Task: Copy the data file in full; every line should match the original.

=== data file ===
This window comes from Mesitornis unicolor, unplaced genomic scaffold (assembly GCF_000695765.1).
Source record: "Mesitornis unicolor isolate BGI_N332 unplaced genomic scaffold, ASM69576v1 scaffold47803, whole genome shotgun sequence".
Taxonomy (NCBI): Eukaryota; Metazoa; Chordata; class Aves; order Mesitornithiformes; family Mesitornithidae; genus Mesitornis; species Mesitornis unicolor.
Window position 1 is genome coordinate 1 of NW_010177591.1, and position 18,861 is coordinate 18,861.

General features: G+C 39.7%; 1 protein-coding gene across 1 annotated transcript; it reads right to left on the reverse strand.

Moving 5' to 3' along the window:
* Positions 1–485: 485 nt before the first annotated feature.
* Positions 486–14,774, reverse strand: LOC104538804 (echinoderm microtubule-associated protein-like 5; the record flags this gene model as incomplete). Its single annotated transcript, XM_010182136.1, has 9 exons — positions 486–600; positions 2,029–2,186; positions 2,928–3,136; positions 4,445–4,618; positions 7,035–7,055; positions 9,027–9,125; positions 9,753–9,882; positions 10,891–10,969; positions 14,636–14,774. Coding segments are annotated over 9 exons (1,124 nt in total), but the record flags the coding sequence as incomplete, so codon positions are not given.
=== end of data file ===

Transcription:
This window comes from Mesitornis unicolor, unplaced genomic scaffold (assembly GCF_000695765.1).
Source record: "Mesitornis unicolor isolate BGI_N332 unplaced genomic scaffold, ASM69576v1 scaffold47803, whole genome shotgun sequence".
Taxonomy (NCBI): Eukaryota; Metazoa; Chordata; class Aves; order Mesitornithiformes; family Mesitornithidae; genus Mesitornis; species Mesitornis unicolor.
Window position 1 is genome coordinate 1 of NW_010177591.1, and position 18,861 is coordinate 18,861.

General features: G+C 39.7%; 1 protein-coding gene across 1 annotated transcript; it reads right to left on the reverse strand.

Moving 5' to 3' along the window:
* Positions 1–485: 485 nt before the first annotated feature.
* Positions 486–14,774, reverse strand: LOC104538804 (echinoderm microtubule-associated protein-like 5; the record flags this gene model as incomplete). Its single annotated transcript, XM_010182136.1, has 9 exons — positions 486–600; positions 2,029–2,186; positions 2,928–3,136; positions 4,445–4,618; positions 7,035–7,055; positions 9,027–9,125; positions 9,753–9,882; positions 10,891–10,969; positions 14,636–14,774. Coding segments are annotated over 9 exons (1,124 nt in total), but the record flags the coding sequence as incomplete, so codon positions are not given.